Fox anchor Bret Baier: Trump's avoided a real 'news' interview for 500 days -- and Sean Hannity doesn't count
Bret Baier (Fox / Screengrab)

Bret Baier, anchor of the Fox News program Special Report, said on Tuesday that it had been over 500 days since President Donald Trump was interviewed by a professional journalist at his network -- even though the president often talks to Fox News hosts like Sean Hannity.

During a Washington Post event about combatting so-called "fake news," host Dan Balz noted that Fox News had become the president's favorite news outlet.

Baier insisted that the "news side" of Fox was in the "same boat" as all other outlets when it came to getting interviews with the president.

"The opinion side of Fox News does not have a problem getting interviews," Baier explained. "But my requests, Chris Wallaces' request for an interview with the president has not been answered. I last interviewed candidate Trump almost 500 days ago and have asked every week since for an interview, sometimes twice a week."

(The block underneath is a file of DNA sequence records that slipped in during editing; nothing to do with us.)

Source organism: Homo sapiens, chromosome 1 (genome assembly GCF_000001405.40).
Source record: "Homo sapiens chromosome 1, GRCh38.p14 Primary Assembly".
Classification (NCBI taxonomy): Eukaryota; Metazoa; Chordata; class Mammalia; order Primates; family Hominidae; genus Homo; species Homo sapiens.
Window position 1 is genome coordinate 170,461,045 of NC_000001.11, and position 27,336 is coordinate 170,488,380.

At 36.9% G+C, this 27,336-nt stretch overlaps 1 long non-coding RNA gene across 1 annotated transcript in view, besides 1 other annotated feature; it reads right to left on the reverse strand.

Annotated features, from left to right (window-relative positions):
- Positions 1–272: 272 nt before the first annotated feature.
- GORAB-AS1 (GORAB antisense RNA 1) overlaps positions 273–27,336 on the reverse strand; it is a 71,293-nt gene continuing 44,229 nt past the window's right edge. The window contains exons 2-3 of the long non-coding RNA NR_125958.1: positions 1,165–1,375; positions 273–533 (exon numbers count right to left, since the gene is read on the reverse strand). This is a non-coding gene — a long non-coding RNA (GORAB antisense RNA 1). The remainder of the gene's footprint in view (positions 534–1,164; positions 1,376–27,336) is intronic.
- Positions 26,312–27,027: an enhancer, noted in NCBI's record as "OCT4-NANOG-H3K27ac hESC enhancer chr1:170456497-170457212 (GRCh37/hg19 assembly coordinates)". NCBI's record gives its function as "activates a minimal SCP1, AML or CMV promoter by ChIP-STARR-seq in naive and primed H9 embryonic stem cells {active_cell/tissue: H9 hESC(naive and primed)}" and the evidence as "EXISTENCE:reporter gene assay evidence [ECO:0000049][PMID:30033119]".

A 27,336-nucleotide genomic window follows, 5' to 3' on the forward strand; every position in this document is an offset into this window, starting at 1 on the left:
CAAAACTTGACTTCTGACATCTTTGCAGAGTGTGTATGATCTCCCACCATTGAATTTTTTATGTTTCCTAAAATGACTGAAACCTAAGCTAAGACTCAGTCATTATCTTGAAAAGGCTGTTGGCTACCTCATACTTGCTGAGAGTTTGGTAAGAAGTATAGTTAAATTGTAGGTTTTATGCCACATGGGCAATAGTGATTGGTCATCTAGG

Baier said that Trump has repeatedly promised that an interview "is going to happen very soon."

"I'm talking about the news side of Fox and our requests are the same as other networks," he added. "In fact, Lester Holt was the last news interview -- broadcast news interview -- that he's done."

Baier took a shot at rival network CNN, which has been known to fact check Trump in real time by adding graphics to the screen.

"That's not what we do," Baier said. "But we do do stories where we point out the factual inaccuracies, what's true, what's not about what was said."

But he noted that the "news side" of Fox resists calling the president's statement's lies because the "motivation behind it" is not known.

"The problem sometimes is that Fox gets painted with a broad brush and Sean Hannity's show is not Special Report," the Fox News anchor opined. "I think Sean Hannity, for what -- his opinion, he does an amazing job with bringing forward his thoughts on things."

"But you know what you're watching, you know what you're reading," Baier insisted. "The difference between those two shows is pretty stark. I think sometimes when President Obama would talk about Fox News, he would talk broadly."

"You have to watch my show, the news side, three times and then let me know if we cover it fairly," he stated.

Viewers, however, could be forgiven for thinking that Fox News was chiefly defined by its opinion shows because the so-called "news side" is relegated to non-primetime slots.

For example, Trump's favorite times to watch Fox News are between the hours of 6 a.m. and 9 a.m. in the morning and between 7 p.m. and 11 p.m. in the evening. The so-called "news side" of Fox broadcasts no shows during the hours that the president is most likely to watch.

Watch the video below from The Washington Post.